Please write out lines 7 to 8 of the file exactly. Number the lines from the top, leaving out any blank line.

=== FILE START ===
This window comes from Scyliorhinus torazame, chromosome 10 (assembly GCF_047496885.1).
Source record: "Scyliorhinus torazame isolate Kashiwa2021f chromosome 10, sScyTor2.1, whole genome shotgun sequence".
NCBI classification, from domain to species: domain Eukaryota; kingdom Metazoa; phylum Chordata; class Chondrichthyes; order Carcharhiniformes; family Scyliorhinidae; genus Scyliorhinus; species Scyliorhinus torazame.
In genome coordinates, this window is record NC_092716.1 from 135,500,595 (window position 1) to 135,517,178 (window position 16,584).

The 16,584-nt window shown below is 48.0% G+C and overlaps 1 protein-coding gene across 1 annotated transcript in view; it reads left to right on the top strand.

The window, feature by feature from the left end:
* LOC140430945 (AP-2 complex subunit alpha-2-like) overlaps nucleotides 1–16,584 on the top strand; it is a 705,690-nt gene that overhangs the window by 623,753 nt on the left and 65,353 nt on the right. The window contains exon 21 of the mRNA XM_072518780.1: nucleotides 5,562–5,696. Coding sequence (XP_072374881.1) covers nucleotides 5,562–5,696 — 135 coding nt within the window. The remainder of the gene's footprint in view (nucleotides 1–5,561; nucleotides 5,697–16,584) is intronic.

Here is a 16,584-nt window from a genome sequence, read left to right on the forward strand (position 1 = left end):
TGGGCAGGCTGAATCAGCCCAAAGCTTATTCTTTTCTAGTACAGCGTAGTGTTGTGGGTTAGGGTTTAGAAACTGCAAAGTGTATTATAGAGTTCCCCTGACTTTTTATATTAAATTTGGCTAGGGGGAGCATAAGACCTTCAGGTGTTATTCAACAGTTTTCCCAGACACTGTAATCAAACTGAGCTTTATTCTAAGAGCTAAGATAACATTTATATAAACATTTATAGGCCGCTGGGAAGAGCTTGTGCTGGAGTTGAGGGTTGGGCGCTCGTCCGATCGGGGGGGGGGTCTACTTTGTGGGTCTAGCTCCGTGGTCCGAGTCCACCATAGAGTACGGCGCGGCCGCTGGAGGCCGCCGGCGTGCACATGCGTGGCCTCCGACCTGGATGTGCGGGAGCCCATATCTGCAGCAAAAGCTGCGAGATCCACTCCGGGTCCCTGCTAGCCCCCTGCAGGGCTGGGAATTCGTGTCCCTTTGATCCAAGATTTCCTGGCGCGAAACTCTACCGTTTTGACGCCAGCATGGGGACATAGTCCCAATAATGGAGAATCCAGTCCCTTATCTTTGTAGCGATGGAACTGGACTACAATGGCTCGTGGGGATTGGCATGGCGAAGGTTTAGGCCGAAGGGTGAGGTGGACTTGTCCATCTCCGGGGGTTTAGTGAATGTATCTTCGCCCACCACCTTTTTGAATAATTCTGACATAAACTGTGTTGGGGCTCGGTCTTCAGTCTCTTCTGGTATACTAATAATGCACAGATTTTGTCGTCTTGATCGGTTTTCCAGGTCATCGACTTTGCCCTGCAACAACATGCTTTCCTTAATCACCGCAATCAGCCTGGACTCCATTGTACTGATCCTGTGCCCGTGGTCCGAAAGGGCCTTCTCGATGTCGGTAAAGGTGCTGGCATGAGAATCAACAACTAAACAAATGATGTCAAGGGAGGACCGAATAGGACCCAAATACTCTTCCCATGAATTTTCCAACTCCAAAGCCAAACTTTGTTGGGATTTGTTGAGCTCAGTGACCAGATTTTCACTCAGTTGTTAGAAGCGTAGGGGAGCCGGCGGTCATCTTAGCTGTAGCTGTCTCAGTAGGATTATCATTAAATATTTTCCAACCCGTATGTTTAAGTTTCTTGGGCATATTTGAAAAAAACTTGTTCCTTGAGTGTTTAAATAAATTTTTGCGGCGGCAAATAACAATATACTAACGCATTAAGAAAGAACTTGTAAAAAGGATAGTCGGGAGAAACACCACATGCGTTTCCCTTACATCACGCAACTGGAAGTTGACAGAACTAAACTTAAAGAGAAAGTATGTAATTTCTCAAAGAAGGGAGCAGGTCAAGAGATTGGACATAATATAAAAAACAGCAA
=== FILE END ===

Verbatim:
* LOC140430945 (AP-2 complex subunit alpha-2-like) overlaps nucleotides 1–16,584 on the top strand; it is a 705,690-nt gene that overhangs the window by 623,753 nt on the left and 65,353 nt on the right. The window contains exon 21 of the mRNA XM_072518780.1: nucleotides 5,562–5,696. Coding sequence (XP_072374881.1) covers nucleotides 5,562–5,696 — 135 coding nt within the window. The remainder of the gene's footprint in view (nucleotides 1–5,561; nucleotides 5,697–16,584) is intronic.

Here is a 16,584-nt window from a genome sequence, read left to right on the forward strand (position 1 = left end):